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May 27

Dave Darcy : The Tropical North Adventure Part 2

Dave Darcy hits the trail for the first day...
With its deep river crossings prone to flash flooding rains and steep hills lined with slippery clay, the Creb Track is renown as a four wheel drive wrecker and a track worth respecting on a bike.

Pic 1:  Where the bloody hell are ya!  The Creb track is in far north Queensland in dense tropical forest and around 450 ks from the northern tip of Australia.
Constant light rain in the morning had me slightly crapping myself as my KTM690, with its big fairing, is set up more for open trails than mud wrestling.  But just a couple of hundred metres onto the track the last thing on my mind was mud.  We were greeted with a decent river crossing; depth unknown.  The size of it was challenging but the added complexity was the crocodile warning sign.  But what really got us going were the fresh crocodile slide marks, just under a metre wide, at the entry point to the crossing.  We knew the crocodile that made those slide marks was probably around 4 to 5 metres long.



There was a general reluctance for any of the riders to try to cross.  Nugget and Philippe then commandeered a boat to find out the depth and without thinking launched into the unknown only to find there was one paddle.  Very quickly the current took them down stream and we were none the wiser about the depth of the river!  Nugget and Philippe started singing that Dean Martin hit, ‘That’s Amore’ as they disappeared into the sunset.



When Nugget and Philippe returned we were still on the bank.  By this stage Nugget had had enough of stuffing about and he jumped on his bike and headed out.  Once he successfully made it to the shore that broke the ice and we all tentatively jumped into the task.  But with that depth you had to commit and it was best to maintain a constant speed to develop a bow wave and keep the water out of air filters.



I took a route slightly to the left of Nugget’s and quickly found myself in water over my high front guard.  Fortunately the Kato690 has an air filter box with a high snorkel.   We all made it across safely in the end.  A couple of riders stalled but quickly got going.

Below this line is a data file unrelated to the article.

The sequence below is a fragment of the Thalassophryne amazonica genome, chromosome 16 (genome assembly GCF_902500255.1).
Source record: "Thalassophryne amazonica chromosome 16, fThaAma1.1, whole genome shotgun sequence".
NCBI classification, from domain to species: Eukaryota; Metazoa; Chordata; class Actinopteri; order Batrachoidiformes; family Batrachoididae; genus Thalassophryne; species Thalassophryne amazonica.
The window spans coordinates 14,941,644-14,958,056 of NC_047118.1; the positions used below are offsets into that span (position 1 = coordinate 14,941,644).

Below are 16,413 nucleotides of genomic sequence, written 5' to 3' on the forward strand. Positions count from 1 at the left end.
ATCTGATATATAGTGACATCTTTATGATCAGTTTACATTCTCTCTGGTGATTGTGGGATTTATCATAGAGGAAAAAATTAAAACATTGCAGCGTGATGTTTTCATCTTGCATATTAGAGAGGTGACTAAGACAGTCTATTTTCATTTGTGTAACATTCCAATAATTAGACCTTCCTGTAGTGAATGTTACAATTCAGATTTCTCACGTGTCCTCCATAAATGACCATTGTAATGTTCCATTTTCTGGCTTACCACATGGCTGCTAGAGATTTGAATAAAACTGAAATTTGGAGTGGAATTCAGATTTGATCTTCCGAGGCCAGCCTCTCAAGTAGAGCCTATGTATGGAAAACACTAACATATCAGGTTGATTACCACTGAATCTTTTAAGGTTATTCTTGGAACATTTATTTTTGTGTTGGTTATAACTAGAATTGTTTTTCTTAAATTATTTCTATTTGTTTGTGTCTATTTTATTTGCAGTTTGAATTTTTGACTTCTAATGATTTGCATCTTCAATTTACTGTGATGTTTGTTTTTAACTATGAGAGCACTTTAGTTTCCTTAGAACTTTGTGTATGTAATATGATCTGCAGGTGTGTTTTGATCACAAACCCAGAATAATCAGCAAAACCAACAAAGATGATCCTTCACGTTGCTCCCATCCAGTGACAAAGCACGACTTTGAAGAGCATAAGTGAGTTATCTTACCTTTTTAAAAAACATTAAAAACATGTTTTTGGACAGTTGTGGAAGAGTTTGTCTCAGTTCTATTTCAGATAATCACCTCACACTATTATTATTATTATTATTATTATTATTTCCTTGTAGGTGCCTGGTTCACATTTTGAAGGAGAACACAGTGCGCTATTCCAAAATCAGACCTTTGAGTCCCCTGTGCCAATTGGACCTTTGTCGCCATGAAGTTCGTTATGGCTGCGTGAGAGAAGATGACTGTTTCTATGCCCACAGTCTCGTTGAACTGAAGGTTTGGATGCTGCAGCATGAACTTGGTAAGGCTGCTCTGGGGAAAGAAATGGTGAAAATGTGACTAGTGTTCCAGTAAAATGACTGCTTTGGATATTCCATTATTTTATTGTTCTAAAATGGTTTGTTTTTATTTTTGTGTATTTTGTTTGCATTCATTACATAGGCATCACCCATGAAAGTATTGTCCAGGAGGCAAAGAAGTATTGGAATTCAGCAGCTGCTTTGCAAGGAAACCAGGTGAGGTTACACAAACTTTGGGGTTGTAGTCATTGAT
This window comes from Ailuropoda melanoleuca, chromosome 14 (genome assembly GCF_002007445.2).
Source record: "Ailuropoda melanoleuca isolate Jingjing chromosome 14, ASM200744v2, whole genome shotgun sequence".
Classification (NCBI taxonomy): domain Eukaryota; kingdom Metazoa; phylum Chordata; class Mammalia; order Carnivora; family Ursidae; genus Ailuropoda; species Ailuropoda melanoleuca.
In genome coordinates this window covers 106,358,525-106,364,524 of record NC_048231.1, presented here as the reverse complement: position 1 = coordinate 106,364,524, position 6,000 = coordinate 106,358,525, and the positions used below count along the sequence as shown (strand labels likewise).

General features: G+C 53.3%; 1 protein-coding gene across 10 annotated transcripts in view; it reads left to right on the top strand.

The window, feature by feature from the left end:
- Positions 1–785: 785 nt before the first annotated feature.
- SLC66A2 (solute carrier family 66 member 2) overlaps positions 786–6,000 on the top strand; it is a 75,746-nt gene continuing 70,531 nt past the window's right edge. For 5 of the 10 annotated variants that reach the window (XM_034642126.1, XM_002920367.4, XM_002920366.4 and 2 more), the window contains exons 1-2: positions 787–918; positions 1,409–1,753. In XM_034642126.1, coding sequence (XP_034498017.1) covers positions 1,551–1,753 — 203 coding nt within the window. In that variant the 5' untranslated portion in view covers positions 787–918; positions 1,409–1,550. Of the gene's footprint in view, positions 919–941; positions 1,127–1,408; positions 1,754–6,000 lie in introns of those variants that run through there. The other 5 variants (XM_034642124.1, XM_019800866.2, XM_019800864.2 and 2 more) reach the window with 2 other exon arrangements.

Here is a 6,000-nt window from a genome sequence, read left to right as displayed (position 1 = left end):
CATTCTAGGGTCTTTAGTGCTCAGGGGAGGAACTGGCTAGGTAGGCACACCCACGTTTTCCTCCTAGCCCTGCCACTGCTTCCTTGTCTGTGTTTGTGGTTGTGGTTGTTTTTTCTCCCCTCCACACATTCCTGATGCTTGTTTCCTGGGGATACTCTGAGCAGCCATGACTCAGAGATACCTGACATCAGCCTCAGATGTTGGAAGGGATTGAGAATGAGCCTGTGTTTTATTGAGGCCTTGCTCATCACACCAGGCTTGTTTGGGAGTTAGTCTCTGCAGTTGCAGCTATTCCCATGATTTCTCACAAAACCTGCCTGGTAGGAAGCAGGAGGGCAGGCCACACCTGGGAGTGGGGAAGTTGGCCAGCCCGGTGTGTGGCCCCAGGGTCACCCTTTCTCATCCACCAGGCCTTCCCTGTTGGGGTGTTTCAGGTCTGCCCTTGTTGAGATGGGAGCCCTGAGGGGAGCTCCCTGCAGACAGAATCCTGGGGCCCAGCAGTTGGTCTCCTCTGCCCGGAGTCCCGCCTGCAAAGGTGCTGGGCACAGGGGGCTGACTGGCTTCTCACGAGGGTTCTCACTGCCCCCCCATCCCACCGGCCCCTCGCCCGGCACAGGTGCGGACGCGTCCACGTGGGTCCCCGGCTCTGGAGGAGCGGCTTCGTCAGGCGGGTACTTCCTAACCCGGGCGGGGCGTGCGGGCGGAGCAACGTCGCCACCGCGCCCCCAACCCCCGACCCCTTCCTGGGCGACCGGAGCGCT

Next was a baptism of steep hill climbs of slippery clay that was sometimes very hard packed that felt like ice and other times was soft and gooey.  We found ourselves opening up our big singles when we dared.  Fifty foot roosts were the order of the day and no matter what, keeping momentum to make it all the way to the top.  For the steep slippery descents we were lightly using the front brakes and back brakes assisted by engine braking in an attempt to maintain some form of traction and control.  At times I felt my wheels were turning at 20 kilometres per hour and bike speed was closer to 50!

It really is a horrible feeling when you know the descent goes for another couple of hundred metres and you’re not sure you can keep on the bike that is getting progressively faster.  I kept chanting to myself, “Hold onto her! Don’t let her go!”  The great thing about the bright orange clay is you couldn’t hide it if you came off.  Nic turned up at a regroup point smothered in lashings of orange clay. We all laughed heartily before he had time to open his mouth to explain.



My Rally Raid KTM690 that has taken me from London to Sydney, a couple of crossings of the Simpson Desert and other adventures.  With its big fairing, its set up for more open stuff in preference to tropical rain forest.  Whilst I’ve got your attention I’m wearing a KLIM Dakar Pro Jersey with body armour underneath. These jerseys are on the expensive side but they really are amazing when the temperature climbs with an excellent cooling effect from the use of wicking technology.  In more varied climates I’ll find myself wearing one under my jacket and if it gets hot  I just open up the jacket for an air conditioner effect.  That way I can maintain higher levels of protection whilst preventing myself getting over heated and fatigued.



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